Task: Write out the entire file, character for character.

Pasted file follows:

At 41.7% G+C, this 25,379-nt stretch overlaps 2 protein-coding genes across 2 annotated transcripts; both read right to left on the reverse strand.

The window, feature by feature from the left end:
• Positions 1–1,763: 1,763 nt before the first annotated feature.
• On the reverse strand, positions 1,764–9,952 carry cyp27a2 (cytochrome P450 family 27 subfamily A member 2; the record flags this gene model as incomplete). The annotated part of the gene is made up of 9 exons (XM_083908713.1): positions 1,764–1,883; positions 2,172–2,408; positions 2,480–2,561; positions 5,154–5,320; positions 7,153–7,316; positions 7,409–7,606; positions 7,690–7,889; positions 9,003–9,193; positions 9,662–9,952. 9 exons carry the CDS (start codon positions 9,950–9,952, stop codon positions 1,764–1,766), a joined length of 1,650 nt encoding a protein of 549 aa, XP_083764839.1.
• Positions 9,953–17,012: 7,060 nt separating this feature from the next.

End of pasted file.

At 41.7% G+C, this 25,379-nt stretch overlaps 2 protein-coding genes across 2 annotated transcripts; both read right to left on the reverse strand.

The window, feature by feature from the left end:
• Positions 1–1,763: 1,763 nt before the first annotated feature.
• On the reverse strand, positions 1,764–9,952 carry cyp27a2 (cytochrome P450 family 27 subfamily A member 2; the record flags this gene model as incomplete). The annotated part of the gene is made up of 9 exons (XM_083908713.1): positions 1,764–1,883; positions 2,172–2,408; positions 2,480–2,561; positions 5,154–5,320; positions 7,153–7,316; positions 7,409–7,606; positions 7,690–7,889; positions 9,003–9,193; positions 9,662–9,952. 9 exons carry the CDS (start codon positions 9,950–9,952, stop codon positions 1,764–1,766), a joined length of 1,650 nt encoding a protein of 549 aa, XP_083764839.1.
• Positions 9,953–17,012: 7,060 nt separating this feature from the next.